Recognising and celebrating the researcher development profession

Posted 14/06/2023 by Sarah Nalden

Vitae ICE Awards banner -Pale blue banner with Vitae ICE Award hexagonal logo on it

With recognition being a key strand in improving research culture, we’ve been searching for a way to show our gratitude to the researcher development community and showcase the great work that you do.

The Vitae Impact, Culture and Engagement (ICE) Awards aim to do just this. The inaugural awards will celebrate and amplify the impactful and innovative work being done by the researcher development community.   

We know how much work the multifaceted researcher developer role entails, and how much of that work can go unrecognised. In 2021, the Vitae conference session Valuing the impact of Researcher Developers’, revealed the large extent of work that often goes unseen, using an iceberg to depict the activities that take place ‘under the water line’.  ‘The Icebergers’ also known as Dr Heather MacKenzie, Rosie Wadman, Catherine Howe of the University of Southampton, Lisa Thompson of Ulster University and Dr Emma Compton-Daw from the University of Strathclyde, held the session to reveal the impressive and evolving remit of researcher development. Activities ‘under the water line’ included eLearning, managing a team, managing websites and digital platforms, advocacy, contributing to research activity and scholarly work, to name a fewAs Dr Heather Mackenzie, Doctoral College Professional Development Programme Manager at the University of Southampton quoted: 

 "This project has helped to describe the sheer breadth of valuable work undertaken by researcher developers, including not only the visible activities many within their institutions know they undertake, but a wide variety of equally impactful activities under the water line".  

In 2022, nearly 300 professionals responded to the Vitae researcher development strategy, provision, and profession survey, which shed light on the breadth of the contemporary researcher developer role and the current researcher development landscape. The positive impact of researcher development within institutions was clear. The wide remit of the researcher developer role was once again highlighted, with the most common activities and responsibilities equally focused on learning and development and research culture (69%). Post-covid, the role of supporting researchers has evolved further, for example through the increased demand for online delivery, as well as a greater focus on community building and knowledge around mental health and wellbeing.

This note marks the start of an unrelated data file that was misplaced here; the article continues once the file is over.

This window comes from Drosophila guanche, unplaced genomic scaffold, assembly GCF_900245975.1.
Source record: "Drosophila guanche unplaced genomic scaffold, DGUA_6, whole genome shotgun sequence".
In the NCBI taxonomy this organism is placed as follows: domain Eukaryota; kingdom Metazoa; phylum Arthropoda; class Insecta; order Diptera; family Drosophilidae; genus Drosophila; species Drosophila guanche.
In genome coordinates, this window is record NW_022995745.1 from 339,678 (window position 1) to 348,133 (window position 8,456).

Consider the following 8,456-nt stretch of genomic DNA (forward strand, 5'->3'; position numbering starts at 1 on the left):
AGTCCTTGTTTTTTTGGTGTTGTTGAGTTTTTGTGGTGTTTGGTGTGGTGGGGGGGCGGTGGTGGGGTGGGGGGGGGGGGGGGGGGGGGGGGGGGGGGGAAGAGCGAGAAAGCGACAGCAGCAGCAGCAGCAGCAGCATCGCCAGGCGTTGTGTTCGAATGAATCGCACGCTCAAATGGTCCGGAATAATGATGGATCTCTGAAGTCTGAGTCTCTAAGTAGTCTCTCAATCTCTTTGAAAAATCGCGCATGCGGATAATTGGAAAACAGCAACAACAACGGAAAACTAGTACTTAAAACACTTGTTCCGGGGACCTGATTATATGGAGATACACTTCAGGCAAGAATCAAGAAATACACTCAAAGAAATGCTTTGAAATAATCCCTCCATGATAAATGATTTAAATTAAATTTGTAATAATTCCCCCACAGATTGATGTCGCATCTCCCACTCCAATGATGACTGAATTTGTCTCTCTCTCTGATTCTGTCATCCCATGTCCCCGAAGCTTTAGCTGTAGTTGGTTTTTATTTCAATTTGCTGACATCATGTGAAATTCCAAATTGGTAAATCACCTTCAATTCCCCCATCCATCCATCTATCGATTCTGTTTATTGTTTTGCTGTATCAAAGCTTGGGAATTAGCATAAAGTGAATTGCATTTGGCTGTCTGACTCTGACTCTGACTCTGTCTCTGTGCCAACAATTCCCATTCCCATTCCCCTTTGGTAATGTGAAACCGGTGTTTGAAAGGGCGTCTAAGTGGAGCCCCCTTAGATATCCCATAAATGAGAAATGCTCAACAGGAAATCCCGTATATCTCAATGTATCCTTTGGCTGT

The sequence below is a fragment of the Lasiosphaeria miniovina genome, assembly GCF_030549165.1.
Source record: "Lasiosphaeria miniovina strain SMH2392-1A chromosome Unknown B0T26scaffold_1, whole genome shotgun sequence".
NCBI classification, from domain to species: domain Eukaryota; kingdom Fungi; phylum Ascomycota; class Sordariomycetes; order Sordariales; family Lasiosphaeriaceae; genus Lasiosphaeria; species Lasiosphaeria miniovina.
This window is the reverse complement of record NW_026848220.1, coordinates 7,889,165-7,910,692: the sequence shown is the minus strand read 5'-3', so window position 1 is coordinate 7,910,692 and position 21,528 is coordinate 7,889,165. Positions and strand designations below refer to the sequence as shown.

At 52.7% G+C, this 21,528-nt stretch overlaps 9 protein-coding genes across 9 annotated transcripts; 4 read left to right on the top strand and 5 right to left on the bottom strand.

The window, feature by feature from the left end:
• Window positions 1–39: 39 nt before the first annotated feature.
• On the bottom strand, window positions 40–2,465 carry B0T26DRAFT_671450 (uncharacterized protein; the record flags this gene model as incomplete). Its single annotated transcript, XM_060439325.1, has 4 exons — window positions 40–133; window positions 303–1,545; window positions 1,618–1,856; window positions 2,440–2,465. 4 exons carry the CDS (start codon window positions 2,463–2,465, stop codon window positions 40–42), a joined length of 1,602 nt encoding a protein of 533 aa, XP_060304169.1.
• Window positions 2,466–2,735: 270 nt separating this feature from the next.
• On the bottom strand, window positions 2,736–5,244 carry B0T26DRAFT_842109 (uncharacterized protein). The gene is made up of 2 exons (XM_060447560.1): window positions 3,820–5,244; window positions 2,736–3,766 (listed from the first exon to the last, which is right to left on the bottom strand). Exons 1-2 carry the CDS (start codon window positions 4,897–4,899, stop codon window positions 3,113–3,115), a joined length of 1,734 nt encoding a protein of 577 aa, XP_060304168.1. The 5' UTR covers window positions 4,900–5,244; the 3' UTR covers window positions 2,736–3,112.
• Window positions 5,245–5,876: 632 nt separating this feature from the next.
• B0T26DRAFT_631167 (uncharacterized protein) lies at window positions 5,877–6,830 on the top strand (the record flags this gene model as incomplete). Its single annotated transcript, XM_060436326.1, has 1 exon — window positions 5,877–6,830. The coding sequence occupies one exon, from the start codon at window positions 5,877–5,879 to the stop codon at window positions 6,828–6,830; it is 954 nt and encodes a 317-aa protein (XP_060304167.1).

From the survey we have demonstrated that those who work in the researcher development community are experienced, multi-skilled professionals. Some will have made specific marked impacts in helping improve research culture; making an outstanding contribution to researcher development; or in progressing developments around innovative and inclusive practice. 

The Vitae ICE Awards give researcher developers a platform for wider recognition, of themselves, the teams they work with and the great initiatives they are involved in. We hope that the Awards will further foster commitment to the profession and provide inspiration in the researcher development arena. In highlighting the work of Award winners, we hope to enable practice sharing that will lead to future collaboration for the benefit of the whole community.  

For impactful and sustainable positive research culture to permeate through an institution, and the sector more broadly, we must consider that research culture is a collective endeavour and positive change will only come if there is collaborative and coordinated effort. This is our opportunity to celebrate and acknowledge the researcher development community as an important part of that endeavour to create an environment in which researchers can thrive. 

Nominate a colleague or team by 16 June 2023 for one of the following Vitae ICE Awards: 

  • Newcomer of the Year – for those early in their researcher development career who have made a significant contribution in their role in a short space of time. 

  • Outstanding Contribution – for those established in the Researcher Development profession who have delivered lasting and exceptional impact for their institution and/or the sector as a whole. 

  • Research Culture Impact through Researcher Development – to highlight the work of teams or groups and showcase their activities within researcher development that have had a positive impact on improving research culture. 

  • Innovative and Inclusive Practice - to highlight the work of teams or groups which take inventive approaches to complex challenges, and contribute towards achieving equity of access to researcher development opportunities and support. 

The awards ceremony will take place on Monday 25 September during the Vitae International Researcher Development Conference Gala dinner at the Science and Industry Museum Manchester.